Grand Prix (translating from French as Great Prize) racing is a form of motorsport competition that dates back to 1890s France, where races were held on public roads beginning in one town with the finish line being in another.
This evolved into endurance racing over greater distances, but because these Grand Prix were held on public roads rather than purpose-built race tracks, accidents were commonplace, often resulting in the death of the drivers and members of the public.
The Association Internationale des Automobile Clubs Reconnus (AIACR) was established in 1904 to bring together the numerous national motor clubs that were formerly responsible for the organisation of each Grand Prix, and bind them to a single set of regulations to ensure fairness and consistency.
The AIACR would later become the Fédération Internationale de l’Automobile or the FIA that we know today.
Each car would essentially represent their country of origin, and to differentiate between nations, each competing country had their own colour and all of its cars would be painted that colour.
|Britain||British racing Green|
|Germany||White (they’d later forgo painting their cars altogether in an effort to save weight, resulting in all of Germany’s cars being silver)|
In the 1930s, the German Nazi party saw an opportunity to demonstrate the superiority of the Reich on foreign soil and threw huge sums of money into developing their two teams: Mercedes and Auto Union, who subsequently dominated Grand Prix racing up until the outbreak of World War II.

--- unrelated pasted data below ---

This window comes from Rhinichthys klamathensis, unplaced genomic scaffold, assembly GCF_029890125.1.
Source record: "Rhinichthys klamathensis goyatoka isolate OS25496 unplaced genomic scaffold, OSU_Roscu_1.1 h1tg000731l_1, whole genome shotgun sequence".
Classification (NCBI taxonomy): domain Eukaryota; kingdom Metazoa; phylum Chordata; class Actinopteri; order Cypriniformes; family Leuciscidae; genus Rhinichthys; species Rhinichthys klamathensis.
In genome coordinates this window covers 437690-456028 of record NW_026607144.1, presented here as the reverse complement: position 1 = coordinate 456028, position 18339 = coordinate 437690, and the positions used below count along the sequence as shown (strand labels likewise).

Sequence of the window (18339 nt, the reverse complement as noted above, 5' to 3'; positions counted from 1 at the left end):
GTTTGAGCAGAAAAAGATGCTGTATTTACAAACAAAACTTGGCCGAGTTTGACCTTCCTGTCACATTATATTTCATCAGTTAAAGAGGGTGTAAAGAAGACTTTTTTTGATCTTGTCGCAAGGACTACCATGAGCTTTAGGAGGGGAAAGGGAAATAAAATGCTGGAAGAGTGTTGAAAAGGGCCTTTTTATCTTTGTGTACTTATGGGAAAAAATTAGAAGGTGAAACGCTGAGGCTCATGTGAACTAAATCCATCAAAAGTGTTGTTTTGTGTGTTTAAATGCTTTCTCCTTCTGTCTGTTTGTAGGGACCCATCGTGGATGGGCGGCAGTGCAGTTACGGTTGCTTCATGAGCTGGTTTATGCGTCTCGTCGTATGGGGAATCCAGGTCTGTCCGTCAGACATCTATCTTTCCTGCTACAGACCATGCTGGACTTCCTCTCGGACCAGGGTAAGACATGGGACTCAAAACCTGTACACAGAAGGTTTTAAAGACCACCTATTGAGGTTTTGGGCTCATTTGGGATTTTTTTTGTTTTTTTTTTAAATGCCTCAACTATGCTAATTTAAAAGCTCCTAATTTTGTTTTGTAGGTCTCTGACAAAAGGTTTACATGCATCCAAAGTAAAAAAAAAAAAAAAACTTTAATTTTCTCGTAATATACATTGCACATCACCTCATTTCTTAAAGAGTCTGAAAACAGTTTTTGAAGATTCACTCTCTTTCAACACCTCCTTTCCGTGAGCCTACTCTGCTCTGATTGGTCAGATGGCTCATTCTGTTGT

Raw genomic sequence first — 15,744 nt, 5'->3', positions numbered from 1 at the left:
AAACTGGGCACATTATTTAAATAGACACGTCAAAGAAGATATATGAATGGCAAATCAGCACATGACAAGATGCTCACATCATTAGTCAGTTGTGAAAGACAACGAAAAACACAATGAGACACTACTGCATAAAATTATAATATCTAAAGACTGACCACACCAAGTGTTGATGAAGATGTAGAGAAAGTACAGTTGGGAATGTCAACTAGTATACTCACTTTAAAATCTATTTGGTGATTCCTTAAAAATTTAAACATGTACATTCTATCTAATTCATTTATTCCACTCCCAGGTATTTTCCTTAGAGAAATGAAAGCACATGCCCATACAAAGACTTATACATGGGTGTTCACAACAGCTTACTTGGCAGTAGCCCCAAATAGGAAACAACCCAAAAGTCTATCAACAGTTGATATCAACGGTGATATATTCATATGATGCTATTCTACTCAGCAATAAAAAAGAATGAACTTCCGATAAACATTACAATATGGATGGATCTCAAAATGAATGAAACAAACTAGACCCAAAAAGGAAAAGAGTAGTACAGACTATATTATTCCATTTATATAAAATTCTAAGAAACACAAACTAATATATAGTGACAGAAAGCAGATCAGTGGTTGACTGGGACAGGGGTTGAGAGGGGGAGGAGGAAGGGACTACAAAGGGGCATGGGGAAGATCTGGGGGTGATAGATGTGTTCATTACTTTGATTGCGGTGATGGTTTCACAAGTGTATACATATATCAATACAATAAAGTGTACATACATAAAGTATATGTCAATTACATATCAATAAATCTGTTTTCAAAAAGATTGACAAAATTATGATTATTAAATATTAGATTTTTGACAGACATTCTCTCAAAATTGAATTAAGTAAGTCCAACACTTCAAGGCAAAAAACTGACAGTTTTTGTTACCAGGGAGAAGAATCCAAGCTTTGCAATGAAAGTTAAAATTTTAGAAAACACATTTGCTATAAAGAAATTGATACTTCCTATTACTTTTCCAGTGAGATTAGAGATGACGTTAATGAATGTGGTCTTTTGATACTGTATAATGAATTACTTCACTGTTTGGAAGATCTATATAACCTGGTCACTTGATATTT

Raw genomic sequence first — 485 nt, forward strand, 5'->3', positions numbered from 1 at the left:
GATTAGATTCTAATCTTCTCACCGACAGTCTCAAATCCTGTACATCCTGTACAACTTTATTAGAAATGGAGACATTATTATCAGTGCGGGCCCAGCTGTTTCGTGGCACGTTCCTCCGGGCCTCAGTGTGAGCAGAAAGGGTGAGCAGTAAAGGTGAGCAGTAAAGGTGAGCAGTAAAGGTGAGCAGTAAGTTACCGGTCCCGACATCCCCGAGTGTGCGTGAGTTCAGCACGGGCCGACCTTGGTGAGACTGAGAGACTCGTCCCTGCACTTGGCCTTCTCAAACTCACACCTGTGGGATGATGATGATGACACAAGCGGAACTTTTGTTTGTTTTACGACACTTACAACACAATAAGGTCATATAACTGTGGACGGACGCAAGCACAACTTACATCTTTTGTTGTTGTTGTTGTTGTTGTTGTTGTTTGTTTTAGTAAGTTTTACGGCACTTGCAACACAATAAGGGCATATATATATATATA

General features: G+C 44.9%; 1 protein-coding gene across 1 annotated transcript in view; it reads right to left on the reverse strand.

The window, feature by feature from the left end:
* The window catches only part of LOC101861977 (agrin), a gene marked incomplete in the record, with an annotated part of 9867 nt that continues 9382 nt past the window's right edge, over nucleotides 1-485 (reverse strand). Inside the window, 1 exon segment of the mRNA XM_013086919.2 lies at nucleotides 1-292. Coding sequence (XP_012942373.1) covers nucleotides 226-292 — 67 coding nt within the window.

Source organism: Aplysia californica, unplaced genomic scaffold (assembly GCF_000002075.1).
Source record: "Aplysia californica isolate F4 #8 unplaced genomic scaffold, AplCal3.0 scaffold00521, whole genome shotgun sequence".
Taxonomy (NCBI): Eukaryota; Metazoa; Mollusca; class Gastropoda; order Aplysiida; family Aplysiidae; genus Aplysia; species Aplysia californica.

The first World Championship (although based almost exclusively in Europe for European manufacturers – the exception being the Indy 500) was held in 1925 and consisted of four Grand Prix – the French Grand Prix at Monthlery, The Indy 500, The Italian Grand Prix at Monza and the Belgian Grand Prix at Spa-Francorchamps – the results of which would contribute to a championship to determine which manufacturer was that year’s champion.
The championship for drivers would be introduced post-war.
This format continued until the outbreak of war when all racing in Europe was suspended, with a gradual reintroduction of Grand Prix racing in 1946 shortly before the reforming of the AIACR/FIA.
The AIACR/FIA would soon announce the introduction for 1950 of a ‘Formula 1‘ world championship consisting of seven Grand Prix, again, predominantly in Europe, with points awarded for the first five places counting towards a drivers’ championship and another championship for constructors.
From that point onwards, Grand Prix racing and F1 have been practically interchangeable in their meaning and most commonly refer to the same thing (although there are some exceptions) – the series at the pinnacle of motorsport.